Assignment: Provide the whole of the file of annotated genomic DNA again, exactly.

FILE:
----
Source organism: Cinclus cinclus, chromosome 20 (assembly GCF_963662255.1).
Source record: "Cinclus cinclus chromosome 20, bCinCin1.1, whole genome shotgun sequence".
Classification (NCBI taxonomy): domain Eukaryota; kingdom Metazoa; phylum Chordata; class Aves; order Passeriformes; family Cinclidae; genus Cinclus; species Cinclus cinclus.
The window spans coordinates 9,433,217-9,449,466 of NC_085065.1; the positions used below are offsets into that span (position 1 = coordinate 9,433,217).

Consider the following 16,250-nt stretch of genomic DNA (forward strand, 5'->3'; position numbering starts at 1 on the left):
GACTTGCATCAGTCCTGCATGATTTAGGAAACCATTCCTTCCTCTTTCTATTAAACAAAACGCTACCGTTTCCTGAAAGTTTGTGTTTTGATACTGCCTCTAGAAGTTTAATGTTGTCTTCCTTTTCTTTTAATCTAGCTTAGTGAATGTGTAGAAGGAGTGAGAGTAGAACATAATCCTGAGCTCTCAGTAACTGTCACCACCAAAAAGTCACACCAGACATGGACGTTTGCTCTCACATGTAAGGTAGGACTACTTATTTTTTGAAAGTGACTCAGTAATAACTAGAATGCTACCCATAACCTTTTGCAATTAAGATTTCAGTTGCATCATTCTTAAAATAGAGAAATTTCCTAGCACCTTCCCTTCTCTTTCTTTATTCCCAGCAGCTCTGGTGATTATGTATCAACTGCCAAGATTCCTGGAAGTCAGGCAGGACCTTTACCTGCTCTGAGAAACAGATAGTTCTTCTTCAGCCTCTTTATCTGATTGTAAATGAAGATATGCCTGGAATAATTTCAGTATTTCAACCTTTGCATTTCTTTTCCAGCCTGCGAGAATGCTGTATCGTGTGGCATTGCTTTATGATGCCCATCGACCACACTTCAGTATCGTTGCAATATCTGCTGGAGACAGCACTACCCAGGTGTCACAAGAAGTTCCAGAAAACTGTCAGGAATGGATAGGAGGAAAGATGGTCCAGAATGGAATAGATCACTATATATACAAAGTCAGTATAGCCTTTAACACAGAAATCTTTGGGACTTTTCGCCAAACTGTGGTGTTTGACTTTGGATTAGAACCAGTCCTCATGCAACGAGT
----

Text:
Source organism: Cinclus cinclus, chromosome 20 (assembly GCF_963662255.1).
Source record: "Cinclus cinclus chromosome 20, bCinCin1.1, whole genome shotgun sequence".
Classification (NCBI taxonomy): domain Eukaryota; kingdom Metazoa; phylum Chordata; class Aves; order Passeriformes; family Cinclidae; genus Cinclus; species Cinclus cinclus.
The window spans coordinates 9,433,217-9,449,466 of NC_085065.1; the positions used below are offsets into that span (position 1 = coordinate 9,433,217).

Consider the following 16,250-nt stretch of genomic DNA (forward strand, 5'->3'; position numbering starts at 1 on the left):
GACTTGCATCAGTCCTGCATGATTTAGGAAACCATTCCTTCCTCTTTCTATTAAACAAAACGCTACCGTTTCCTGAAAGTTTGTGTTTTGATACTGCCTCTAGAAGTTTAATGTTGTCTTCCTTTTCTTTTAATCTAGCTTAGTGAATGTGTAGAAGGAGTGAGAGTAGAACATAATCCTGAGCTCTCAGTAACTGTCACCACCAAAAAGTCACACCAGACATGGACGTTTGCTCTCACATGTAAGGTAGGACTACTTATTTTTTGAAAGTGACTCAGTAATAACTAGAATGCTACCCATAACCTTTTGCAATTAAGATTTCAGTTGCATCATTCTTAAAATAGAGAAATTTCCTAGCACCTTCCCTTCTCTTTCTTTATTCCCAGCAGCTCTGGTGATTATGTATCAACTGCCAAGATTCCTGGAAGTCAGGCAGGACCTTTACCTGCTCTGAGAAACAGATAGTTCTTCTTCAGCCTCTTTATCTGATTGTAAATGAAGATATGCCTGGAATAATTTCAGTATTTCAACCTTTGCATTTCTTTTCCAGCCTGCGAGAATGCTGTATCGTGTGGCATTGCTTTATGATGCCCATCGACCACACTTCAGTATCGTTGCAATATCTGCTGGAGACAGCACTACCCAGGTGTCACAAGAAGTTCCAGAAAACTGTCAGGAATGGATAGGAGGAAAGATGGTCCAGAATGGAATAGATCACTATATATACAAAGTCAGTATAGCCTTTAACACAGAAATCTTTGGGACTTTTCGCCAAACTGTGGTGTTTGACTTTGGATTAGAACCAGTCCTCATGCAACGAGT